Acclaimed UCLA Chemist to Lecture on Metal-Organic Frameworks

April 15, 2009

by Jaime Bates, student newswriter, (254) 710-6805

Dr. Omar M. Yaghi, internationally acclaimed scientist and professor at UCLA, will give two lectures as part of the Gooch-Stephens Lecture Series on April 16 and 17.

Yaghi's first lecture on "Reticular Chemistry: Where Geometry Becomes Beautifully Real and Useful" will be held at 8 p.m., Thursday, April 16, in room B110 of the Baylor Science Building. The second lecture on "Docking in Metal-Organic Frameworks" will be held at 4 p.m. the following day, April 17.

Yaghi's first lecture will explore reticular chemistry, when geometric building units of molecules are stitched together by strong bonds into large extended networks, called metal-organic frameworks. Those frameworks are becoming increasingly important due to their effectiveness at storing fuel gases, such as hydrogen and natural gas. This lecture will discuss how chemistry and geometry play a role in clean energy.

The second lecture will expand on the topic of Metal-organic frameworks (MOFs). MOFS are constructed from metal oxide joints and organic struts to form highly porous crystals. This lecture will discuss how the thermal and chemical stability of certain MOFs allow for organic transformation to be carried out on macroscopic crystals, thus making the concept of "crystals as molecules" a reality.

Yaghi, a native of Amman, Jordan, is the Jean Stone Professor of Chemistry and Director of the Center for Reticular Chemistry at the Nanosystems Institute at UCLA. After receiving his undergraduate work at the State University of New York, Yaghi went to the University of Illinois - Urbana Champaign campus to work on his doctorate. under the mentorship of Walter Klemperer. Upon completing his doctorate, Yaghi was awarded a National Science Foundation Postdoctoral Fellowship at Harvard with Professor Richard Holm. He then received faculty appointment at Arizona State and the University of Michigan before he took his current position at UCLA.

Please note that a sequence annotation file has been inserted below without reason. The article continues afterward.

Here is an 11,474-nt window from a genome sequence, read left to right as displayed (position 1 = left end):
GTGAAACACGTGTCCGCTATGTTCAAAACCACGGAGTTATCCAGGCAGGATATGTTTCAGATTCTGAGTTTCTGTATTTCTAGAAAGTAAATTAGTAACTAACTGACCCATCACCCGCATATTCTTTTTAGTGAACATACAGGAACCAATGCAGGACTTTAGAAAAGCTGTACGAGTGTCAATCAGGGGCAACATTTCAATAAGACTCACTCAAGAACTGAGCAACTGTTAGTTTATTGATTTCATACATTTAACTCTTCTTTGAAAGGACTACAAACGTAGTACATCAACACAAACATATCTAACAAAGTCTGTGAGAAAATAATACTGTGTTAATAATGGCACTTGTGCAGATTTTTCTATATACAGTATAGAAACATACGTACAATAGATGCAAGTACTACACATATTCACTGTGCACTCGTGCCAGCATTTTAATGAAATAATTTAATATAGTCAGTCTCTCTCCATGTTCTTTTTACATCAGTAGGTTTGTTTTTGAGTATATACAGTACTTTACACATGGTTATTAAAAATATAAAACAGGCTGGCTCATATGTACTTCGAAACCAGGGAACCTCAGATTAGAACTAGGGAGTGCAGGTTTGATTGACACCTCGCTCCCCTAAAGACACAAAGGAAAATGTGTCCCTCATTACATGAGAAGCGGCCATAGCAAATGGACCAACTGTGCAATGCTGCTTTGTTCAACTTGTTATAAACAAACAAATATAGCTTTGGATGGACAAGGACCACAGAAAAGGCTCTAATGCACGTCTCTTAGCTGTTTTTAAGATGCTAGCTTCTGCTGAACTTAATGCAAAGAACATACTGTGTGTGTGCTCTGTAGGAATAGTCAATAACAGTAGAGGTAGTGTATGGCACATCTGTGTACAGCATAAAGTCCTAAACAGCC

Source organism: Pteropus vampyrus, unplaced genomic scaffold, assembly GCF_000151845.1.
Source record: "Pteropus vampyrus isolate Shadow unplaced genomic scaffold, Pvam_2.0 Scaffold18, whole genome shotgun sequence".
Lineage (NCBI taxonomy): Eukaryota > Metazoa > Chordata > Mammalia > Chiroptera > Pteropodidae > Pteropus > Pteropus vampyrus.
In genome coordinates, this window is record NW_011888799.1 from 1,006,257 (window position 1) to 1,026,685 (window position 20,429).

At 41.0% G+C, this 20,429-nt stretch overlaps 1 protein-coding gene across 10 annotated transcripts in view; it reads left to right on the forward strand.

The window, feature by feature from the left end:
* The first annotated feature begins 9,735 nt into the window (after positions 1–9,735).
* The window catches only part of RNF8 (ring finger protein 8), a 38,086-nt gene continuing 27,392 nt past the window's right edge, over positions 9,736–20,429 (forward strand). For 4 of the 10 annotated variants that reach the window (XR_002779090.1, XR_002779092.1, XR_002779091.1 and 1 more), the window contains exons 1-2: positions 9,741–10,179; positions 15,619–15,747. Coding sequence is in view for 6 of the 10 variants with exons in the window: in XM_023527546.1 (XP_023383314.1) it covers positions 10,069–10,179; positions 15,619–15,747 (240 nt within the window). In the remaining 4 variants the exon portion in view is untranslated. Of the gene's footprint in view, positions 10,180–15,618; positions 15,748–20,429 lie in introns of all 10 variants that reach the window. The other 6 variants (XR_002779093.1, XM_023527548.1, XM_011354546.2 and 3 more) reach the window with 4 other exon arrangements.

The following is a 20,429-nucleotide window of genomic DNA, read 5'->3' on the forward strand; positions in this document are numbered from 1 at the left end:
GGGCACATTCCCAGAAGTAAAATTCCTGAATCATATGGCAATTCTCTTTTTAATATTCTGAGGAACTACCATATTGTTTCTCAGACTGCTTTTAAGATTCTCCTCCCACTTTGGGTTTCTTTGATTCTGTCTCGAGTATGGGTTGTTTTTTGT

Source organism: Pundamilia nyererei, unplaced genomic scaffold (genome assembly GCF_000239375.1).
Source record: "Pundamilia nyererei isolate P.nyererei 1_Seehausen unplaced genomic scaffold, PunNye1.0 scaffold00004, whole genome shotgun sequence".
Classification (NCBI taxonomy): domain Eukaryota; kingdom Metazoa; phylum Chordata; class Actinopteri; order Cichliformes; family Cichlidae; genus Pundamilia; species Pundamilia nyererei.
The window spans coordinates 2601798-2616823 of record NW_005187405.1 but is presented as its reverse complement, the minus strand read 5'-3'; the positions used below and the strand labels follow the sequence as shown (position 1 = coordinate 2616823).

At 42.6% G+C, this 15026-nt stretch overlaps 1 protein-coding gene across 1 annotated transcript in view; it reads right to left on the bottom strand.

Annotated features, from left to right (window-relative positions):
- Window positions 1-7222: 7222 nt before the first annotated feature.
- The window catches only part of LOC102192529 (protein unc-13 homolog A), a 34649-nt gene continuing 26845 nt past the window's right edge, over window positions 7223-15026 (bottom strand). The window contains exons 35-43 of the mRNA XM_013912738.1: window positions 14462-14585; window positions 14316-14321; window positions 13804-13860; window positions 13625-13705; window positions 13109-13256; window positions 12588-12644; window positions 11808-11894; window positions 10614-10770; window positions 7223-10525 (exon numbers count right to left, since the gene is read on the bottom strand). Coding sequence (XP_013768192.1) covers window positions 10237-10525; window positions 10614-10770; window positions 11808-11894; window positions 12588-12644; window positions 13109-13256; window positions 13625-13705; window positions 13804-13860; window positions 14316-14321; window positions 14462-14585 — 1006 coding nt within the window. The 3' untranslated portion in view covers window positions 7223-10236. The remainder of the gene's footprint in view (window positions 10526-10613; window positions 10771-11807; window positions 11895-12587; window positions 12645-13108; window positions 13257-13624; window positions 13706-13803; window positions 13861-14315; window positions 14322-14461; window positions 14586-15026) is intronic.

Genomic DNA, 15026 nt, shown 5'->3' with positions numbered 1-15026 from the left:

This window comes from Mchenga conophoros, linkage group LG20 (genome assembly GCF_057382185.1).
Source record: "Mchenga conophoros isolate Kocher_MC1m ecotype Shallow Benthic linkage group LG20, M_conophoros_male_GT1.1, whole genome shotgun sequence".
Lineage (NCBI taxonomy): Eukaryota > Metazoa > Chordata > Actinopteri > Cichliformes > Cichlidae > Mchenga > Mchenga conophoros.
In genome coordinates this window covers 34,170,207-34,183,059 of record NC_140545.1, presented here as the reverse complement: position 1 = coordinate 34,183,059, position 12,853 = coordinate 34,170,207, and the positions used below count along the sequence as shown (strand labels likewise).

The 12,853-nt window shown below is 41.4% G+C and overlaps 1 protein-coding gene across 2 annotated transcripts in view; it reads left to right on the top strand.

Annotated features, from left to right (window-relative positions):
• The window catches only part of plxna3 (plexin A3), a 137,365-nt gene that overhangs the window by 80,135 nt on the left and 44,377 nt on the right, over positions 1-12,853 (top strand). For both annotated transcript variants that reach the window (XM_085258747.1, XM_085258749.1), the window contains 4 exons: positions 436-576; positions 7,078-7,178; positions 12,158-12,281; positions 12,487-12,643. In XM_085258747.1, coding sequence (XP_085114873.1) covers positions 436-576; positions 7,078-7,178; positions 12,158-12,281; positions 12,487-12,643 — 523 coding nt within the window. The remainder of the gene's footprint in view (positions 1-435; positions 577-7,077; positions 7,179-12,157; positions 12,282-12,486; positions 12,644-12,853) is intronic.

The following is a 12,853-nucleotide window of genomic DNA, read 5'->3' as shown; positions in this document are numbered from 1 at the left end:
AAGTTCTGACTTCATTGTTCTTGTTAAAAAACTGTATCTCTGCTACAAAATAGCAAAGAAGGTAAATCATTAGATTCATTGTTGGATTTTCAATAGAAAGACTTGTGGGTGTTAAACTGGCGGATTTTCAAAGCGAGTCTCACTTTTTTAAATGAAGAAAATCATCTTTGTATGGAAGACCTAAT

Yaghi is known internationally for his theory, design and synthesis of new materials. He has invented new materials called metal-organic frameworks and covalent organic frameworks. These materials, which have the highest surface areas and the lowest densities known to date, are extremely applicable to clean energy technologies.

Yaghi has received several awards for his work, including the Solid-state Chemistry Award from the American Chemical Society and Exxon in 1998, the Sacconi Medal from the Italian Chemical Society in 1999, the United Stated Department of Energy Hydrogen Program Award in 2007 and the 2008 American Chemical Society's Award for the Chemistry of Materials.

"Attendees will be enlightened and benefit from the vast knowledge that they will receive during these lectures," said Barbara Rauls, administrative assistant for the Baylor chemistry and biochemistry department. "Students will have the opportunity to talk one-on-one with this renowned lecturer."

The Gooch-Stephens Lecture is held annually in recognition of the contributions of two former chemistry professors of chemistry and department chairmen at Baylor, Dr. W.T. Gooch and Dr. W.R. Stephens.

For more information on the lecture, contact the Baylor department of chemistry and biochemistry at (254) 710-3311.

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